10
$\begingroup$

Where did SHAKE128 and SHAKE256 originate from?

I am trying to find them in the original Keccak documentation but can't find them.

Is it some special mode of Keccak referenced in the documentation? Or something invented by NIST and added to the SHA3 standard?

Any public cryptanalysis done on them?

$\endgroup$
  • $\begingroup$ As per the answer, they are NIST's version of an XOF. The number after SHAKE refers to the security level provided by the capacity of the sponge function. $\endgroup$ – Richie Frame Oct 21 '14 at 8:23
  • 2
    $\begingroup$ XOF: extended output function $\endgroup$ – David 天宇 Wong Sep 5 '16 at 21:54
8
$\begingroup$

Where did SHAKE128 and SHAKE256 originate from?

They follow from the general properties of the sponge construction. A sponge function can generate an arbitrary length of output. The submission of Keccak to the SHA-3 competition proposed a single "XOF" (extendable-output function) with a user defined length, which would have been essentially SHAKE-288. NIST seems to have decided on two instead, with more "normal" security levels.

Any public cryptanalysis done on them?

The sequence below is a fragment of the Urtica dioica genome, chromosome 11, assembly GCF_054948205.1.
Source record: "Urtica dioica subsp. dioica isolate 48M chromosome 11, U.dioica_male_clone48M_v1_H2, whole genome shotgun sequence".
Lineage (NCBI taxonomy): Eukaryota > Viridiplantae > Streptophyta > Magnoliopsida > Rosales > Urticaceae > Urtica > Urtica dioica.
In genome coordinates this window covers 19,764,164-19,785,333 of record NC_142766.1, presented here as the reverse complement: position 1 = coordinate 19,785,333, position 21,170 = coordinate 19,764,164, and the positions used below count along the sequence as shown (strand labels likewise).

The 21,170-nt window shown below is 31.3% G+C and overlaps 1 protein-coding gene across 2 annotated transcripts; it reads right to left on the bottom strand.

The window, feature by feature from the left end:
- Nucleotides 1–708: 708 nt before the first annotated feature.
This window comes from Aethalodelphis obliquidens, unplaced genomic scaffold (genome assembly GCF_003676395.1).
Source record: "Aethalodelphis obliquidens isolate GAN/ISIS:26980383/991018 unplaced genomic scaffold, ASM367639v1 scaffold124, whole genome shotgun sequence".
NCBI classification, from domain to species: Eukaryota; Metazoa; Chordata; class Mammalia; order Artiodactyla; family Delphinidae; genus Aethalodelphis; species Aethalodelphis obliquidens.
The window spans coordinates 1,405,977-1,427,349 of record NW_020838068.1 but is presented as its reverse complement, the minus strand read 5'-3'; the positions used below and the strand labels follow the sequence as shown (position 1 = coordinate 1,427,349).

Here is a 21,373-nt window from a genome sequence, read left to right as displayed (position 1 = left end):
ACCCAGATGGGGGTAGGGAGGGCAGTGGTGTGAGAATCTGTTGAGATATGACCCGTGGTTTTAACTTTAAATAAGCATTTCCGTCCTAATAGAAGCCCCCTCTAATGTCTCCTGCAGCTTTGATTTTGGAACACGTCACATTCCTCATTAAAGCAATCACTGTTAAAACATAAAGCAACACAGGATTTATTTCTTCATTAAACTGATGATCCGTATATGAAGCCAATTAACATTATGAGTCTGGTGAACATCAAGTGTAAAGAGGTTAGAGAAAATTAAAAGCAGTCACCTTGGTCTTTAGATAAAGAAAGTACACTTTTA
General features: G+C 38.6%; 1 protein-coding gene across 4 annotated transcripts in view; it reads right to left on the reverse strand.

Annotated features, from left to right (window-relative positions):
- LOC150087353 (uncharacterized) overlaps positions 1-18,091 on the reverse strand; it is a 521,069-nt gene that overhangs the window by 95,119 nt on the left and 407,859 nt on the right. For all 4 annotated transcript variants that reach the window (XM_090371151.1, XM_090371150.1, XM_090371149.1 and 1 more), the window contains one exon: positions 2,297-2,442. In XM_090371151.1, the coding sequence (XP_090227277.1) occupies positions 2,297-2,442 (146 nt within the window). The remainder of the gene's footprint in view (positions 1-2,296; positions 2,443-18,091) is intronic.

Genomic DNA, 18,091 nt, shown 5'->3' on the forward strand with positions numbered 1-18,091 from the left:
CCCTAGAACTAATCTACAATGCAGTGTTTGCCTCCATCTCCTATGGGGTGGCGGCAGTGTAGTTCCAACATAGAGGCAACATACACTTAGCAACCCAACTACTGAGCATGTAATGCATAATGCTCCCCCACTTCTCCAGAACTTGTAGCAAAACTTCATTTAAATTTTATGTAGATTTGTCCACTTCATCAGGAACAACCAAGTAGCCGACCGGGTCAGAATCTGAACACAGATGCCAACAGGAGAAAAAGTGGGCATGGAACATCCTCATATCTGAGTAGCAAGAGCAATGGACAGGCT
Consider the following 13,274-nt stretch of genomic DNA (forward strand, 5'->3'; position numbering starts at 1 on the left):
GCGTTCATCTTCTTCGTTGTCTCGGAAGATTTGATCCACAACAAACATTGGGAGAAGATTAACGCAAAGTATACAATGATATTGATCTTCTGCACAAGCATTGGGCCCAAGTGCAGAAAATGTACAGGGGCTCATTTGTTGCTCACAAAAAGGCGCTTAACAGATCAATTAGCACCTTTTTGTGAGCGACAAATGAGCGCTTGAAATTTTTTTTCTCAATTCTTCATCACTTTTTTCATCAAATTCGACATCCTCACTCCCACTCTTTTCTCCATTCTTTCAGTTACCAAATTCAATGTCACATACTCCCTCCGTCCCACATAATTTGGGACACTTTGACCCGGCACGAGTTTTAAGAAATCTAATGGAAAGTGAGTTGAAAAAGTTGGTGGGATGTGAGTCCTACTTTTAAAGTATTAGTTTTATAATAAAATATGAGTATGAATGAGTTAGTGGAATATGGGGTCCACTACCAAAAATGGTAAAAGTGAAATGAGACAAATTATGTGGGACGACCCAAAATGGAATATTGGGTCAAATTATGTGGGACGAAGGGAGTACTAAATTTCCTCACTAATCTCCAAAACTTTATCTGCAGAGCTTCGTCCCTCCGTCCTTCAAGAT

Anything on the generic Keccak function may also apply to them. I don't know of any cryptanalysis specifically on the XOFs, beyond what was done by the authors themselves in the submissions and the site I linked above. However, a comment (pdf) to the draft standard complains that the usage of XOFs (i.e. SHAKEs) is not defined well enough and that their security claim is not very rigorously stated.

$\endgroup$
  • $\begingroup$ I have comments on the comment @otus is referring to: As a hash function, if you extend the output, you don't get any more secure bits. Shortening the output does degrade the security, and that should be intuitively obvious. The comment takes issue with using it as a KDF etc., and NIST essentially says "we didn't really address that use case, and we'll get to it in a special publicaion" (liberally paraphrased). So just keep in mind that changing your output length may not have the exact effect you think it does, and NIST only really approved its use as a fixed length hash function initiall $\endgroup$ – Derrek Bertrand Mar 17 '18 at 18:08
  • $\begingroup$ @DerrekBertrand, true, but since then they have published guidance for using them in other contexts: nvlpubs.nist.gov/nistpubs/specialpublications/… $\endgroup$ – otus Mar 22 '18 at 6:26

Your Answer

By clicking “Post Your Answer”, you agree to our terms of service, privacy policy and cookie policy

Not the answer you're looking for? Browse other questions tagged or ask your own question.